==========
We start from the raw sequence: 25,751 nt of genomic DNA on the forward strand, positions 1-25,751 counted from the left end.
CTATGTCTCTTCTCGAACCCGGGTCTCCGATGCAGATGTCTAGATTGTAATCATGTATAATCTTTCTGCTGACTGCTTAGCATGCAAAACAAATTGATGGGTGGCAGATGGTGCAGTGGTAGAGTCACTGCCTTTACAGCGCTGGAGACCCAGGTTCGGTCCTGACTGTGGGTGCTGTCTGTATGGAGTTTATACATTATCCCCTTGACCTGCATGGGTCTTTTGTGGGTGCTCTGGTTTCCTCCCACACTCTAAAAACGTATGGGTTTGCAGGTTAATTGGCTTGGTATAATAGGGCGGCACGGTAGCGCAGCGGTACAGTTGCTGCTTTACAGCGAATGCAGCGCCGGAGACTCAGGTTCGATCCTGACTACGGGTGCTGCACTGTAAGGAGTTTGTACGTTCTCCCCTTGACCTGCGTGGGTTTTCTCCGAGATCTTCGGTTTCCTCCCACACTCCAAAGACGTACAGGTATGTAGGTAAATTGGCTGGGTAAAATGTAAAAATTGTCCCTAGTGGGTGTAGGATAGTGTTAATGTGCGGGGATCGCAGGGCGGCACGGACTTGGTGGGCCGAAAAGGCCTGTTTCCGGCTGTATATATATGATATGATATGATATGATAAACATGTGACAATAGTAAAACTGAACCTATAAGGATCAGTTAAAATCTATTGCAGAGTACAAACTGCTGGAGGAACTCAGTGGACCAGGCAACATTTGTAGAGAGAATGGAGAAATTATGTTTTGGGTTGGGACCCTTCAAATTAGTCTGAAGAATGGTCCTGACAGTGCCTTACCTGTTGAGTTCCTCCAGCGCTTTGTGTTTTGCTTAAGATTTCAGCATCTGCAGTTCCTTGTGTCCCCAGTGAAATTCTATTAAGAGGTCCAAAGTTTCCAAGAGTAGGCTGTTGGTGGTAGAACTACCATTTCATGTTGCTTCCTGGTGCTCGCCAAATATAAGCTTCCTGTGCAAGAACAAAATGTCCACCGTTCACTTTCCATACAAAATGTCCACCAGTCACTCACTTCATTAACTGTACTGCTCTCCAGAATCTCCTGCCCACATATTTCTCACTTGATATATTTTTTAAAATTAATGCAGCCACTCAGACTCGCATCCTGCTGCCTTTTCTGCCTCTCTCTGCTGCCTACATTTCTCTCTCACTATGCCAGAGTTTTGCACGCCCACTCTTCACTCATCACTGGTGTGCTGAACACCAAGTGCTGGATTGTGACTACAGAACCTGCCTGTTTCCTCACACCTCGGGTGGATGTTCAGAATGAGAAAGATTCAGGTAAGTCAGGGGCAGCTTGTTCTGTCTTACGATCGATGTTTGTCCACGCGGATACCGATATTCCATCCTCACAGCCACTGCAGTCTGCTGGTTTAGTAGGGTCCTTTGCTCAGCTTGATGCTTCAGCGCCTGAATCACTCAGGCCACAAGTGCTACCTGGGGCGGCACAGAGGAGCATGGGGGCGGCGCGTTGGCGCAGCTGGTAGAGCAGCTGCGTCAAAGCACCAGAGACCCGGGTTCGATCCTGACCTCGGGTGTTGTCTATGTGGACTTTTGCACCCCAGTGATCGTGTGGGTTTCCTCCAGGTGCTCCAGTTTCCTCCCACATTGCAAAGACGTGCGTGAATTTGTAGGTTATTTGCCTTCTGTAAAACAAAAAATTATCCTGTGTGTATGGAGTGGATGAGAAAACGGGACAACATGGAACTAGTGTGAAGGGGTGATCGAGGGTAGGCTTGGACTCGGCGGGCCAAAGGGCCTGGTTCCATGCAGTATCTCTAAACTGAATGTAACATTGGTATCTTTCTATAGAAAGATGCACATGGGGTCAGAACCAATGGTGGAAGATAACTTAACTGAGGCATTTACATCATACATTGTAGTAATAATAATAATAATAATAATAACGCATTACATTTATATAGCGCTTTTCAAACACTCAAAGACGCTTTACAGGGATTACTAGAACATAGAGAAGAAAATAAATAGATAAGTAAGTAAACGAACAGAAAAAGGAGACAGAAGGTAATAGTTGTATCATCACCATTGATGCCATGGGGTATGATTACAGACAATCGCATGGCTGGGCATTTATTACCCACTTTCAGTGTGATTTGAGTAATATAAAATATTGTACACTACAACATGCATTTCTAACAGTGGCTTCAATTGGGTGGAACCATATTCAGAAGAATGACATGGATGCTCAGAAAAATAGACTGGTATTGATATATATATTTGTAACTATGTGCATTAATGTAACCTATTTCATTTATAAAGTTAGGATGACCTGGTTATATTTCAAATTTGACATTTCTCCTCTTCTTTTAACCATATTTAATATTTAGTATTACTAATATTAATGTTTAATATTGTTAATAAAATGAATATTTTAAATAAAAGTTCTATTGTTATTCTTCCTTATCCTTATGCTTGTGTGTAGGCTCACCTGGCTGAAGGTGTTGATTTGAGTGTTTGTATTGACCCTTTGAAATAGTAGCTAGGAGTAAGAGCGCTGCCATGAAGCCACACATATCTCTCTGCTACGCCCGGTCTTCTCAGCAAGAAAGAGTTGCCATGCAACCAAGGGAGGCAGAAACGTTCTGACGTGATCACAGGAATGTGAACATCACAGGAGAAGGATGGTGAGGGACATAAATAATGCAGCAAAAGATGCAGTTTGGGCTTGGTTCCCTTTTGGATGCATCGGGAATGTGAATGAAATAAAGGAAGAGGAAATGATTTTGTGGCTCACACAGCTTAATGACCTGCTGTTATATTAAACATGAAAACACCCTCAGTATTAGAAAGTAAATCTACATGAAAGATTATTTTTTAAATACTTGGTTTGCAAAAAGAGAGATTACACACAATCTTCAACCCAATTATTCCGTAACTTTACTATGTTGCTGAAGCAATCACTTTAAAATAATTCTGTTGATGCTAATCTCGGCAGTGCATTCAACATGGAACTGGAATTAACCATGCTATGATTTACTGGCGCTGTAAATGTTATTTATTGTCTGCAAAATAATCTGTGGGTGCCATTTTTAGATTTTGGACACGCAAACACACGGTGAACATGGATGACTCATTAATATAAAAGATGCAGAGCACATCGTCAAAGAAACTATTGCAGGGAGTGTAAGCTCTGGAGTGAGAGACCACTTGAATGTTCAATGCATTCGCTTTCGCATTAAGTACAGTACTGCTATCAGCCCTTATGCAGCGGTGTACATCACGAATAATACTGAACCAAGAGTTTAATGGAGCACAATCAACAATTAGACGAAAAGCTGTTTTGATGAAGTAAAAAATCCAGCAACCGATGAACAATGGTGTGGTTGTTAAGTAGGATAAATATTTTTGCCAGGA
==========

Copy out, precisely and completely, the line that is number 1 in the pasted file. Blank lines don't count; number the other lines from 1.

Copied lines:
We start from the raw sequence: 25,751 nt of genomic DNA on the forward strand, positions 1-25,751 counted from the left end.